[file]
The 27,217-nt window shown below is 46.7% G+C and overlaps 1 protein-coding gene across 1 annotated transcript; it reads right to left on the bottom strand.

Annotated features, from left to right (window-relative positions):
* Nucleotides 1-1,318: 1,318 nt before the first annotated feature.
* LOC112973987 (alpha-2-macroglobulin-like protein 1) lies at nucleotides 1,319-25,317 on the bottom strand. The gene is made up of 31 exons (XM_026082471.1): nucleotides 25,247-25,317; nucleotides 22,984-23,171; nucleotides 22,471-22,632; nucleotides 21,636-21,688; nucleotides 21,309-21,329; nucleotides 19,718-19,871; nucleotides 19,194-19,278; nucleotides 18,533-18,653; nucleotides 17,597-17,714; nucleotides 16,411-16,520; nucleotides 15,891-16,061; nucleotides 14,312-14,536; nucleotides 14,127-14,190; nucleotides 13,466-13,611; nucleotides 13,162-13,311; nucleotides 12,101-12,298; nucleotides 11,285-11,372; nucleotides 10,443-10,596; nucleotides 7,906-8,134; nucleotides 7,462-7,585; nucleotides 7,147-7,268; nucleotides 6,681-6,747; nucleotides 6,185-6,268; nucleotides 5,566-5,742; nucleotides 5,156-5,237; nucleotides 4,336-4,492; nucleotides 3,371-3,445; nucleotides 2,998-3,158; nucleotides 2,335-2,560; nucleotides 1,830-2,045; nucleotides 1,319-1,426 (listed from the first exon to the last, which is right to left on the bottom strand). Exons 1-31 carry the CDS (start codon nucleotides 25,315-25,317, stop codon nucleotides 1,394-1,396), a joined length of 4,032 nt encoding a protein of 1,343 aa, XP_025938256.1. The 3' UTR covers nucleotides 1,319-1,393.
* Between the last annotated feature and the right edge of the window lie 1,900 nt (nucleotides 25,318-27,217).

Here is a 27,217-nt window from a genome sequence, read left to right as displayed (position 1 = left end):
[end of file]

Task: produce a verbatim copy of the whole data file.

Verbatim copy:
The 27,217-nt window shown below is 46.7% G+C and overlaps 1 protein-coding gene across 1 annotated transcript; it reads right to left on the bottom strand.

Annotated features, from left to right (window-relative positions):
* Nucleotides 1-1,318: 1,318 nt before the first annotated feature.
* LOC112973987 (alpha-2-macroglobulin-like protein 1) lies at nucleotides 1,319-25,317 on the bottom strand. The gene is made up of 31 exons (XM_026082471.1): nucleotides 25,247-25,317; nucleotides 22,984-23,171; nucleotides 22,471-22,632; nucleotides 21,636-21,688; nucleotides 21,309-21,329; nucleotides 19,718-19,871; nucleotides 19,194-19,278; nucleotides 18,533-18,653; nucleotides 17,597-17,714; nucleotides 16,411-16,520; nucleotides 15,891-16,061; nucleotides 14,312-14,536; nucleotides 14,127-14,190; nucleotides 13,466-13,611; nucleotides 13,162-13,311; nucleotides 12,101-12,298; nucleotides 11,285-11,372; nucleotides 10,443-10,596; nucleotides 7,906-8,134; nucleotides 7,462-7,585; nucleotides 7,147-7,268; nucleotides 6,681-6,747; nucleotides 6,185-6,268; nucleotides 5,566-5,742; nucleotides 5,156-5,237; nucleotides 4,336-4,492; nucleotides 3,371-3,445; nucleotides 2,998-3,158; nucleotides 2,335-2,560; nucleotides 1,830-2,045; nucleotides 1,319-1,426 (listed from the first exon to the last, which is right to left on the bottom strand). Exons 1-31 carry the CDS (start codon nucleotides 25,315-25,317, stop codon nucleotides 1,394-1,396), a joined length of 4,032 nt encoding a protein of 1,343 aa, XP_025938256.1. The 3' UTR covers nucleotides 1,319-1,393.
* Between the last annotated feature and the right edge of the window lie 1,900 nt (nucleotides 25,318-27,217).

Here is a 27,217-nt window from a genome sequence, read left to right as displayed (position 1 = left end):